“Deplorable” home conditions — dog feces on floors, insect swarms and cockroaches in a bassinet — were cited in warrants served on parents of a baby who died Wednesday.
An autopsy documented “multiple visible insect bites about (the child’s) body.” But the cause of death remained a mystery, authorities said.
Bail was set at $250,000 Thursday for Angel Ann Richardson, 21, of Ladson, whose 2-month-old son, Kayden Melvin, was in full cardiac arrest on arrival at Trident Medical Center. Richardson and Kayden’s father, Todd Stephen Melvin, 28, are both charged by the Charleston County Sheriff’s Office with unlawful conduct toward a child.
Todd Melvin’s bail was set at $150,000. Both suspects are being held at the Cannon Detention Center.
For Richardson, the death was not the first time she’s lost an infant. On June 18, 2010, Richardson’s 4-month-old daughter was found dead in the 4537 Outwood Drive home where Richardson still resides, according to County Coroner Rae Wooten.
Experts were unable to determine Mariah Benjamin’s cause or manner of death, a rarity in such cases, Wooten said.
In addition to the two infants’ deaths, Richardson faced scrutiny in 2009 for an incident involving another of her infants. In April that year, her 6-week-old baby was burned with water inside the Woodside Manor home. Richardson’s boyfriend at the time, Alexander Perry, claimed the baby suffered the burns during a bath in lukewarm water.
During that investigation, deputies found marijuana plants growing inside the house, and made charges that were later dropped.
Autopsy inconclusive Deputy Coroner Dottie Lindsay said Thursday night that the cause of Kayden Melvin’s death remains unknown.
Wooten said the boy’s body showed no obvious signs of trauma or abuse, and initial autopsy results didn’t determine how he died. But, she said, further testing could reveal the cause.
Sheriff’s Maj. Jim Brady said additional charges could be made once the cause of death is determined. The current charges deal only with the filthy conditions found when deputies alerted by the hospital searched the child’s home, he said.
Richardson and Melvin, 28, on Thursday appeared separately in bond court. Sheriff’s Detective Lauren Ryan asked Magistrate Alvin Blidgen to set significantly high bail amounts. Both are considered flight risks, Ryan said, noting that Richardson has a mother living in Baltimore.
Richardson, who shed tears while appearing in court via closed-circuit television, told Blidgen that on Tuesday she started working at KFC on U.S. Highway 78. Asked if she was on probation, Richardson said she had last been on probation as a juvenile.
Melvin said he is an unemployed fork lift operator. He told Blidgen he lives on Covington Drive although warrants served Thursday list his address as Houston Street. He told investigators he stays at the Outwood Drive home “more than three times a week,” according to the warrants.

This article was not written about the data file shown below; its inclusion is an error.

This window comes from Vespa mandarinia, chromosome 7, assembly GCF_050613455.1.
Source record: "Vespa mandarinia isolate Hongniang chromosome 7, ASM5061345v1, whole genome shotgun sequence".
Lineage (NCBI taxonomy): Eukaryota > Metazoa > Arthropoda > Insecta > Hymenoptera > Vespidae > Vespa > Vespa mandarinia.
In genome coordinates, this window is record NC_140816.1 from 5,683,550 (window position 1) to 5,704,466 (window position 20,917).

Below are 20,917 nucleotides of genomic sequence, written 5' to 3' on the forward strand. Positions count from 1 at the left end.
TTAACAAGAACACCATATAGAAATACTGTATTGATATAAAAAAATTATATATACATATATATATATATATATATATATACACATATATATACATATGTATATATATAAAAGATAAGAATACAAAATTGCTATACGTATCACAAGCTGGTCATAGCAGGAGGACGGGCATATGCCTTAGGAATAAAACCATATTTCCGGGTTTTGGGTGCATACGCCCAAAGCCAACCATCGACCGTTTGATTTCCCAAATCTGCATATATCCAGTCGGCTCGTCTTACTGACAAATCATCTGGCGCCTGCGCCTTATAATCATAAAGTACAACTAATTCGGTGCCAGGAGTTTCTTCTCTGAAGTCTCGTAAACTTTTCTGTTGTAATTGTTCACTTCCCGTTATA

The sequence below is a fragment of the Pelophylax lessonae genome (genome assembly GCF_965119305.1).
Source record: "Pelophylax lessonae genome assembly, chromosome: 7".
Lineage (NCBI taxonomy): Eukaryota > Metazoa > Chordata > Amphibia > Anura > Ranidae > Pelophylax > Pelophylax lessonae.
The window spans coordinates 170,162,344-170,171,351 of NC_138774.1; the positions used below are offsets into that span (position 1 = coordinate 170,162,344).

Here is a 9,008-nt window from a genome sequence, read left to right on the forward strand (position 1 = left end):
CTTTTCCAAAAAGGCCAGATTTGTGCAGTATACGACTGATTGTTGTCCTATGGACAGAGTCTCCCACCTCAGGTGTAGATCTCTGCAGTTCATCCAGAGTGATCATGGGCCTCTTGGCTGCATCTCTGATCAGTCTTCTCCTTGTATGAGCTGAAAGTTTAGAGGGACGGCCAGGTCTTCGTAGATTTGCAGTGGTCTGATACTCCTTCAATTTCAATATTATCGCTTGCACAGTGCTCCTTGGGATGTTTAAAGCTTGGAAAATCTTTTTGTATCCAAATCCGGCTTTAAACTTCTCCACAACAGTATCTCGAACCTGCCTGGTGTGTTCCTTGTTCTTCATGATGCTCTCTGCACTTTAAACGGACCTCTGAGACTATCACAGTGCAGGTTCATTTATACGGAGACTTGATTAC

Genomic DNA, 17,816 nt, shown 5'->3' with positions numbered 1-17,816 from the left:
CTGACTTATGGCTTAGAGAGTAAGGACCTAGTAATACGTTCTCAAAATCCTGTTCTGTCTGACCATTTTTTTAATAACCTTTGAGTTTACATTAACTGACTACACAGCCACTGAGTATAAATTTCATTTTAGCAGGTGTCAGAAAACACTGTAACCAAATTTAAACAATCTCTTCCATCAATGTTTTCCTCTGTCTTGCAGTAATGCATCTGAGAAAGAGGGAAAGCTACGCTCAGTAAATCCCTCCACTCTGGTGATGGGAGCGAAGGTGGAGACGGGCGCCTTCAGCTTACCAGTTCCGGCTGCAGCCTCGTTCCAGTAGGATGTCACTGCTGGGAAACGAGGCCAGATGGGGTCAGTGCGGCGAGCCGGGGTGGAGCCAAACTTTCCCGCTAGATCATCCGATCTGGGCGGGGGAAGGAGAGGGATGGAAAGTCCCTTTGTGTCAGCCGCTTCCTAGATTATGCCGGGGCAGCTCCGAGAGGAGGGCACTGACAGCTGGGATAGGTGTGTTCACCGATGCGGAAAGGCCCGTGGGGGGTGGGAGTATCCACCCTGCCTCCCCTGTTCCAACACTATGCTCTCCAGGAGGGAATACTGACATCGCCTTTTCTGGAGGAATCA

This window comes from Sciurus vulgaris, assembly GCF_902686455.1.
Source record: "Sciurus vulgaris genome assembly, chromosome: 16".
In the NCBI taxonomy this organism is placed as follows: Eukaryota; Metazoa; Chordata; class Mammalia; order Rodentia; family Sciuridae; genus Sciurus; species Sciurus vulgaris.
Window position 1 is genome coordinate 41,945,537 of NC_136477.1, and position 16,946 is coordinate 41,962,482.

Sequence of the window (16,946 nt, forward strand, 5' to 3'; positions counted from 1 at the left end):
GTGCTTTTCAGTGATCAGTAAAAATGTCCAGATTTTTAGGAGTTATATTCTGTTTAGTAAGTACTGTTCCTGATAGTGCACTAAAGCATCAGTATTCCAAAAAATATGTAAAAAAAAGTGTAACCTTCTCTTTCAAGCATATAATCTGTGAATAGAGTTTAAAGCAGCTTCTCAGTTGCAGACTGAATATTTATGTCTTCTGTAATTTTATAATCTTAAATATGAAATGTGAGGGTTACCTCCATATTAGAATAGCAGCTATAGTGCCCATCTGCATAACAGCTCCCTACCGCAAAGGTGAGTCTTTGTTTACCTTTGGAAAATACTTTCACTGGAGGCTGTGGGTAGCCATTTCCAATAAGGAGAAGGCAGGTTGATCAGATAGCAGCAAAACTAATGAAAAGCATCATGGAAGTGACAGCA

Todd Melvin’s mother, Linda Galliard, spoke on his behalf. “He’s not really a bad boy, though he’s done some things I don’t expect out of him. He wasn’t brought up that way,” Galliard said.
In South Carolina, Melvin has been arrested seven times on misdemeanor charges, including marijuana possession, but he has no convictions, according to the State Law Enforcement Division.
Richardson does not have a criminal history, according to state records.
Investigation begins In this week’s incident, Kayden Melvin was not responding when Richardson and Melvin brought him to Nason Medical Center, according to sheriff’s reports. The boy was taken by EMS to Trident.
Warrants state the boy was in full cardiac arrest upon arrival at Trident and was pronounced dead at 10:11 a.m. Wednesday. The Sheriff’s Office was notified and launched an investigation.
Warrants allege deputies who entered the Outwood Drive home found pungent odors, swarming insects, “canine feces and unknown fluids” on the floor and several cockroaches “in the child victim’s bassinet in the bedroom that he shared with his parents.”
During an attempt to interview anyone at the home on Wednesday, flies could be seen swarming in and out of the partially opened front door. A man in the home refused comment.
A telephone line at the residence is now disconnected.
In 2009, Angel Richardson, her father Brian Allen Richardson and Perry all faced charges in connection with the marijuana deputies maintain they found in the home after the baby was scalded. The charges were later dropped.
Perry is imprisoned today on an unrelated weapons conviction.
Since late 2005, deputies have responded to the home 38 times, but Wednesday’s death was the only visit in the past two years, according to records obtained by The Post and Courier.
The calls included eight disturbances, the April 2009 child abuse and drug reports, four animal complaints, and the June 2010 infant death.
Karen Maxwell, a neighbor of Richardson’s at the time of that first death, recalled that the girl appeared to be healthy. Richardson had left to run an errand when the father found their daughter cold and unresponsive in her crib, according to Maxwell.
Cause for concernWooten said the deaths of two infants years apart in the same household naturally catches authorities’ attention.
“Obviously, we’re concerned about having two infants die in the same environment with the same folks,” she said. “There are many things we need to look at now.”
Investigators will consider all possibilities that could have led to the boy’s death, including hereditary factors, Wooten said. Experts will wait for test results before making a ruling.
“Babies very rarely die of something that we aren’t able to determine,” Wooten said. “In (the 2010) case, we didn’t know, but we were not willing to call it natural.”
Reach Edward C. Fennell at 937-5560. Reach Andrew Knapp at 937-5414 or twitter.com/offlede.